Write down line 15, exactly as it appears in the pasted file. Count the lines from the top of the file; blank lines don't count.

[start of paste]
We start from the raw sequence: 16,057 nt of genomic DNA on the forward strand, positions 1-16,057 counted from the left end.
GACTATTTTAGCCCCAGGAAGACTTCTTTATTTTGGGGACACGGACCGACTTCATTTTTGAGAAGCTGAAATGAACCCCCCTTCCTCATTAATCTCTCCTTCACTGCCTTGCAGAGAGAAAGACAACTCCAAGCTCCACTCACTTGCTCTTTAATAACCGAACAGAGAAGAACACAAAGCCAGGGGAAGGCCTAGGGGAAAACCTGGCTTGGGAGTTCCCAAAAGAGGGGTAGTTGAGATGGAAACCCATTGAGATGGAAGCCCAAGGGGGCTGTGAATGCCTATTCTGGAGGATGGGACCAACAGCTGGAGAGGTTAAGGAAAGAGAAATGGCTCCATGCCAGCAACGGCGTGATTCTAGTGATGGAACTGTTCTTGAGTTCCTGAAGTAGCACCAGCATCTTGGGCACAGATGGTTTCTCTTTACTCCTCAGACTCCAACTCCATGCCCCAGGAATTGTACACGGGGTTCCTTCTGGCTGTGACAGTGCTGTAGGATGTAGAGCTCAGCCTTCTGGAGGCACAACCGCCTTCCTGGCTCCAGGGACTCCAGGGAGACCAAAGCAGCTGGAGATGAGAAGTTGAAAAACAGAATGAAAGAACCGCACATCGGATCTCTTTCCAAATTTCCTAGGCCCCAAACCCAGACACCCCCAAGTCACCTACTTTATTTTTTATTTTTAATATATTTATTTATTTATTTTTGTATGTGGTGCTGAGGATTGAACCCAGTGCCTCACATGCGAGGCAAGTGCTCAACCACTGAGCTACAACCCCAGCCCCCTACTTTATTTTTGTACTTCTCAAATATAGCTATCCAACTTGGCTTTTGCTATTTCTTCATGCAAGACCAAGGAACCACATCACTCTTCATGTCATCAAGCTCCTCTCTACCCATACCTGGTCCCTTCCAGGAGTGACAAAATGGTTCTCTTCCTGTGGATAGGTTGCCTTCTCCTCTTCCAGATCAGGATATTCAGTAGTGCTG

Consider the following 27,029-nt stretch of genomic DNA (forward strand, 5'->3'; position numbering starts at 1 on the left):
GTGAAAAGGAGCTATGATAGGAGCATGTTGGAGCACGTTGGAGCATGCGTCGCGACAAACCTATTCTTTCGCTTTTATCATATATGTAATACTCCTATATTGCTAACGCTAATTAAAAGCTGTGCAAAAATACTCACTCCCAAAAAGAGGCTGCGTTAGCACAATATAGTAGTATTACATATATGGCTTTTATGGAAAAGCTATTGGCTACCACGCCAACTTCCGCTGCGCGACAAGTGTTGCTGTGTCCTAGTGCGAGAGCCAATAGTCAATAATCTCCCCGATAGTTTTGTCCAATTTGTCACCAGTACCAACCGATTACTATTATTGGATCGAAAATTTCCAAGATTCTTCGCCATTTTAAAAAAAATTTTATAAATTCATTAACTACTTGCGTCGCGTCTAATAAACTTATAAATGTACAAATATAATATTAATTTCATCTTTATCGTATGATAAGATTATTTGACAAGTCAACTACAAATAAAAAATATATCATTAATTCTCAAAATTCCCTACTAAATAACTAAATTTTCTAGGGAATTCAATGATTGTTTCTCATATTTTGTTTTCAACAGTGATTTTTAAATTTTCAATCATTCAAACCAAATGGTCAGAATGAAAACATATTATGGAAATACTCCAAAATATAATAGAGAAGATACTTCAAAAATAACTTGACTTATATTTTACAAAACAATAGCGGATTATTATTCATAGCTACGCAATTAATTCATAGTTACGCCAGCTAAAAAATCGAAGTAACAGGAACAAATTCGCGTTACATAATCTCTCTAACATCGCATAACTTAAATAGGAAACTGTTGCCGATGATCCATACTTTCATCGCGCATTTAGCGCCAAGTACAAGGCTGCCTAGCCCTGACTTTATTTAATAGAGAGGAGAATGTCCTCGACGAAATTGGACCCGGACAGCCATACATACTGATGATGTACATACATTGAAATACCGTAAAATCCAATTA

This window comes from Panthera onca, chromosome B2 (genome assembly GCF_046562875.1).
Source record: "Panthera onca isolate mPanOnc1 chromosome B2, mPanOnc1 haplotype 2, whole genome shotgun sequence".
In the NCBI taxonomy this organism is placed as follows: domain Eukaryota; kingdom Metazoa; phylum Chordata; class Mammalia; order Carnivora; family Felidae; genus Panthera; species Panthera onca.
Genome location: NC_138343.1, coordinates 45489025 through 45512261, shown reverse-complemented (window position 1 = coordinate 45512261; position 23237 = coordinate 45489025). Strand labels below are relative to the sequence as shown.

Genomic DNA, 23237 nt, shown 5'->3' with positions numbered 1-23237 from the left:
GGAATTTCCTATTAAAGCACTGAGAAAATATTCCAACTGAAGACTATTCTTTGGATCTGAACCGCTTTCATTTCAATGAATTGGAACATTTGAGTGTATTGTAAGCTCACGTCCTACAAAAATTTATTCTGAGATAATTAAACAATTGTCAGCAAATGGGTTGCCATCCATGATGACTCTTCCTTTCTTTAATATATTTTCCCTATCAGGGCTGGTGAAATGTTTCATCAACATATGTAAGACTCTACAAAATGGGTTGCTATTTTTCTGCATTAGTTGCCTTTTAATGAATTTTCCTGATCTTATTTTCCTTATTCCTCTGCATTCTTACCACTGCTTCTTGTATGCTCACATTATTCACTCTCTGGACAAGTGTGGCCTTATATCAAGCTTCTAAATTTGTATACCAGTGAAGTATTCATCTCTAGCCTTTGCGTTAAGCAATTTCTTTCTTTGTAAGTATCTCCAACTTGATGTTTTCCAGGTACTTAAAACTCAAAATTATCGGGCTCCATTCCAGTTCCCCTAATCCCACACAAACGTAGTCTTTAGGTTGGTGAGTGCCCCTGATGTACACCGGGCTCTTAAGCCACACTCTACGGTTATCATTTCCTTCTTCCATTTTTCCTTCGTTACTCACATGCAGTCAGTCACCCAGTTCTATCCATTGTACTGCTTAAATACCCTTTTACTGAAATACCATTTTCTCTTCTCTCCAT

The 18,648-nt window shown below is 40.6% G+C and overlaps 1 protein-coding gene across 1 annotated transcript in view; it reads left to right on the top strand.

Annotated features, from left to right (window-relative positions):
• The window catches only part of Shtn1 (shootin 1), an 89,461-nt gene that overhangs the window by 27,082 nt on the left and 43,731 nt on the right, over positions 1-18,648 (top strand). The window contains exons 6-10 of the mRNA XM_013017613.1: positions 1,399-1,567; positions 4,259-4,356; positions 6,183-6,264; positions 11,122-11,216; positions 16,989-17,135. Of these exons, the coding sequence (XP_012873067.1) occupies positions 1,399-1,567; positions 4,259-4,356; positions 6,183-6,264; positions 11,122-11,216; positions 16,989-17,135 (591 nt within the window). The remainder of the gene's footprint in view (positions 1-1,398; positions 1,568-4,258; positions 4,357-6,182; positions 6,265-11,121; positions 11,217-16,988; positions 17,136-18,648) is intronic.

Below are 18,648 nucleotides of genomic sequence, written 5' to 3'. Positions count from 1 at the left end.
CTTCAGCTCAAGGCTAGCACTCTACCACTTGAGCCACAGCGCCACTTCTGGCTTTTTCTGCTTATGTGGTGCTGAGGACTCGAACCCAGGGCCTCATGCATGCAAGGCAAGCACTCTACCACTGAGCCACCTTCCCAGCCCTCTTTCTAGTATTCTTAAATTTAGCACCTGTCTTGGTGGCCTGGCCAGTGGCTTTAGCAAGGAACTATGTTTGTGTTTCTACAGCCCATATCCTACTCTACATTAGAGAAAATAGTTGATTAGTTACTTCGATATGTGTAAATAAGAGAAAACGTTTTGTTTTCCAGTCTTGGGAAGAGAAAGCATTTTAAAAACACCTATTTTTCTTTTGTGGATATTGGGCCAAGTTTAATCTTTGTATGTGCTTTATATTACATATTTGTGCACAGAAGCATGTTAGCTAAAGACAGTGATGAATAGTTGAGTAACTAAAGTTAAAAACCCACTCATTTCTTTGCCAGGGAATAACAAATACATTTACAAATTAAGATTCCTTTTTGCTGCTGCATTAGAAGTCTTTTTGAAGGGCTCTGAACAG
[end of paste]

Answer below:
CTTCAGCTCAAGGCTAGCACTCTACCACTTGAGCCACAGCGCCACTTCTGGCTTTTTCTGCTTATGTGGTGCTGAGGACTCGAACCCAGGGCCTCATGCATGCAAGGCAAGCACTCTACCACTGAGCCACCTTCCCAGCCCTCTTTCTAGTATTCTTAAATTTAGCACCTGTCTTGGTGGCCTGGCCAGTGGCTTTAGCAAGGAACTATGTTTGTGTTTCTACAGCCCATATCCTACTCTACATTAGAGAAAATAGTTGATTAGTTACTTCGATATGTGTAAATAAGAGAAAACGTTTTGTTTTCCAGTCTTGGGAAGAGAAAGCATTTTAAAAACACCTATTTTTCTTTTGTGGATATTGGGCCAAGTTTAATCTTTGTATGTGCTTTATATTACATATTTGTGCACAGAAGCATGTTAGCTAAAGACAGTGATGAATAGTTGAGTAACTAAAGTTAAAAACCCACTCATTTCTTTGCCAGGGAATAACAAATACATTTACAAATTAAGATTCCTTTTTGCTGCTGCATTAGAAGTCTTTTTGAAGGGCTCTGAACAG